In a preferred embodiment of the invention, the filter wheel 36 includes a segment having the capability of passing electromagnetic radiation of a wavelength of about 300-340 nm and preferably peaked about 325 nm to stimulate fluorescence of fat present on the surface of the sample. As can be seen in FIG. 3, one typical illustration of the configuration of the excitation filter wheel 36 is that it can be divided into two segments 38 and 40. Segment 38 passes electromagnetic radiation having a wavelength of about 366 nm while segment 40 passes electromagnetic radiation having a wavelength of about 325 nm. As illustrated in FIG. 3, the segment of the filter 36 passing electromagnetic radiation having a wavelength of about 325 nm in the form of an arcuate segment representing about 120 degrees of the circular filter 36, while the remainder is an arcuate segment transmitting light at 366 nm and represents about 240 degrees of the filter element 36. As will be appreciated by those skilled in the art, the present invention is not limited to those particular segments.
Referring to the timing diagram or FIG. 5, the electromagnetic radiation transmitted through the filter 36 has a wavelength of 325 nm from time T1 to time T2. While the electromagnetic radiation transmitted to the sample having a wavelength of 366 nm occurs from time T2 to time T4 in proportion to the number of degrees represented by each of the segments 40 and 38 making up filter wheel 36.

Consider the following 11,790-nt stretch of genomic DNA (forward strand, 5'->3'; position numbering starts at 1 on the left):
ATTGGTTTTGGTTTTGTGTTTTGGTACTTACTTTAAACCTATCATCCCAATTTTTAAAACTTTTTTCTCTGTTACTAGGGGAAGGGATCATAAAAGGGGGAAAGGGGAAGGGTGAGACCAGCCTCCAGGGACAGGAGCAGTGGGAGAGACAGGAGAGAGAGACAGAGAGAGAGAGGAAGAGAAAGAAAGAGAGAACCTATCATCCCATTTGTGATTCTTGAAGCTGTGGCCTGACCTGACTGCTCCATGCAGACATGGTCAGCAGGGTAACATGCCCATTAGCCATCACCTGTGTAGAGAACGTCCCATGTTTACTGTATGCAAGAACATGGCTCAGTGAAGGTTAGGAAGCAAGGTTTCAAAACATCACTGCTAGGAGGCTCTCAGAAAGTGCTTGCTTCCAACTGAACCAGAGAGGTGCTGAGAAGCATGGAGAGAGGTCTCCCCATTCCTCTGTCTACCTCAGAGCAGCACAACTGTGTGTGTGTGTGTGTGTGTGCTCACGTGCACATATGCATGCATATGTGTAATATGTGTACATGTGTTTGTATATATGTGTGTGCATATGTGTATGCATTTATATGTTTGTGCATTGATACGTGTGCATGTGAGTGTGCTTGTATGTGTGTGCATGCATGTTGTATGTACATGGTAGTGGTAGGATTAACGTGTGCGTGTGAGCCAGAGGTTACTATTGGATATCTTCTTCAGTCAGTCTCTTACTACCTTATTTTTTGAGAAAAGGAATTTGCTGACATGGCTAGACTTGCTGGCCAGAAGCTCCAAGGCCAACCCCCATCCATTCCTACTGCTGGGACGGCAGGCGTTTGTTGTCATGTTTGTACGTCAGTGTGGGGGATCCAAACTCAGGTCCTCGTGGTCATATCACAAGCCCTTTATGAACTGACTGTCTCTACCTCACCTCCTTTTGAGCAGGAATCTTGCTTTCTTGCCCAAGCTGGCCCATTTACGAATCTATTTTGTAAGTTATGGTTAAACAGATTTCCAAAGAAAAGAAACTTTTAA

It will be understood, however, that the concepts of the present invention are not limited to any particular filter wheel configuration. For example, it is possible to employ a filter wheel having equal segments, one passing electromagnetic radiation having a wavelength of 366 nm and one passing electromagnetic radiation having a wavelength of 325 nm. More or fewer segments may be employed, depending upon the design criteria selected for the filter wheel.
Alternatively, it is not essential to use rotating filters as illustrated above. It is also possible to employ two filters positioned side by side between a source of electromagnetic radiation such as a lamp and the fiber optic elements transmitting electromagnetic radiation to the sample. Other methods include vibrating filters or electro-optic devices. As will be appreciated by those skilled in the art, any technique which changes the wavelength between about 366 nm and about 325 nm may be employed in the practice of the invention. The lamp can thus be pulsed to generate the desired time modulation of the wavelength of electromagnetic radiation.